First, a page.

Too much faith

If you came to Rodrigo Duterte's first State of the Nation Address hoping for some grand statement on what he intends to do with his six years as president, well, there isn't much. Arguably there isn't really much said.

Not that he had an empty speech. If anything, it at least felt a bit more substantial than a typical Noynoy Aquino speech. If you subscribe to the belief that Duterte is a no-bullshit president that gets things done, then that's your showcase.

I wouldn't call it his best showcase, though. He clearly got bored as he read from his prepared address. For a moment I wasn't sure if he believed everything he said. He clearly wanted to speak a bit more freely, and when he found a chance, he did just that. Those off-script moments - often sign-posted with assurances that they are, well, off-script - were when he felt a bit more confident about speaking, although those moments were when he went wildly off course, disrupting what probably should have been a well-constructed speech.

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Freedom, at last, for now

Noynoy Aquino was blocking it, virtually, for years, but now, Rodrigo Duterte has taken that first step: he has signed an executive order guaranteeing freedom of information.

This means ordinary Filipinos now has access to information and data used by those under the executive branch. This is apart from official records that are already available; going through the executive order, this would include data and research used as a basis for government processes and issuances.

Needless to say, this is a very good move. This shows how serious the Duterte administration is in promoting transparency, leading, hopefully, to a stamping out of corruption in government. Say what you want about his predecessor, about how serious he is about transparency, but Aquino's failure to support the long-languishing Freedom of Information bill in the legislature showed that all he really was into was window dressing. (Also add to that how the government failed to build their case against Gloria Macapagal Arroyo, resulting in the Supreme Court throwing out one of the cases against her.)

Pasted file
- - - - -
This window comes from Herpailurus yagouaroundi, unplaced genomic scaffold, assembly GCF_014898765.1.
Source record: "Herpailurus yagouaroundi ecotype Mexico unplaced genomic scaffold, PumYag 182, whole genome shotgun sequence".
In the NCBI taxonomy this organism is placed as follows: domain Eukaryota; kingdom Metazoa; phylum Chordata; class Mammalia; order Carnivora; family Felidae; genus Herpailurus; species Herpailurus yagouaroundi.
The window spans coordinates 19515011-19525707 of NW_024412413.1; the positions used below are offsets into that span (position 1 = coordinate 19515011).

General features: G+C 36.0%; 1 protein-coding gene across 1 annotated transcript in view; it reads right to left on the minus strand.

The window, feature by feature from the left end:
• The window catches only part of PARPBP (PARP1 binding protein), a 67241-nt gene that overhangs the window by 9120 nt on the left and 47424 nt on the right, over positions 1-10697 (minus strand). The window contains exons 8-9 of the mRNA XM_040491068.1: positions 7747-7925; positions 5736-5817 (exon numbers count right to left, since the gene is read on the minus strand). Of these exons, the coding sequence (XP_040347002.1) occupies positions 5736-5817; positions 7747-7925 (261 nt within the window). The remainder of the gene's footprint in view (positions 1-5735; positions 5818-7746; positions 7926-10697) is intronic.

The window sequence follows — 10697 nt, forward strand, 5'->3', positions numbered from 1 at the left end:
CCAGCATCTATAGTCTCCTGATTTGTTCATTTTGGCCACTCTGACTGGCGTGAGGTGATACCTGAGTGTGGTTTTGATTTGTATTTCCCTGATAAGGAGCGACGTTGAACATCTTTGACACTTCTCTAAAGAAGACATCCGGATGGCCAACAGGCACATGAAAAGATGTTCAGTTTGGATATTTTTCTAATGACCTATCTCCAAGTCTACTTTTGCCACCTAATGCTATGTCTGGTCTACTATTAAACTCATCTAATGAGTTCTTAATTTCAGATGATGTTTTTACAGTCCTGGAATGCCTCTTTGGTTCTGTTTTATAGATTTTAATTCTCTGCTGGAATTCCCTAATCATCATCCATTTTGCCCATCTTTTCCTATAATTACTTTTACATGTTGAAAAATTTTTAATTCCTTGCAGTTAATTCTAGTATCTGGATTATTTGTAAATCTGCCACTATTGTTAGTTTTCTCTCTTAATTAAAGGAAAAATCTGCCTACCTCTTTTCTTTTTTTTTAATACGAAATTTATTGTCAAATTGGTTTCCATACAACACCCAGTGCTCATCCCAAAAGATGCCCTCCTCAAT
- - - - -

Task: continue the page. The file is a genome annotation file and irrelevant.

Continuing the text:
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In control

"Suicide is not an option," I wrote eight years ago, and, yes, I am amazed at how fast things can change.

But then again, that was eight years ago. That was when I still had a good idea of what would, or should happen. That was when I had, as it turns out, no idea what really awaited me when all the shackles are off.

And I thought I was in control.

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And so it goes

I'm 27 years old.

All of the actors who I watched when I was a kid are now playing parents on television. That, or parents hiding a superhero identity.

Most of the pop acts that were around during my childhood have broken up, and reunited again.

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When it became clear that Rodrigo Duterte was going to be president, the country was essentially split. There's the half, give or take, who celebrated the win, claiming that change has indeed come to the Philippines, that only good things could come to it now that the mayor from Davao is going to be in charge. There's the half, give or take, who despaired the losses that's definitely coming our way - investors losing confidence, successes losing traction, freedoms losing its existence altogether.

It all really came down to one choice. Do you want things to continue as it is, or do you want to change things radically?

A significant chunk of the country - while Duterte received over 40% of the popular vote, which is big in itself, it is still not a majority - voted for change, a change away from the failures of Noynoy Aquino, a change away from all that he stood for. After all, they say, why would you keep a government that's insensitive to the plight of the poor, one that bungled the response to Mamasapano, Zamboanga, Yolanda, and Luneta, one that brought the full force of the law down to its opponents, but not on its allies? Are you that stupid, they sometimes imply, to stick with that?

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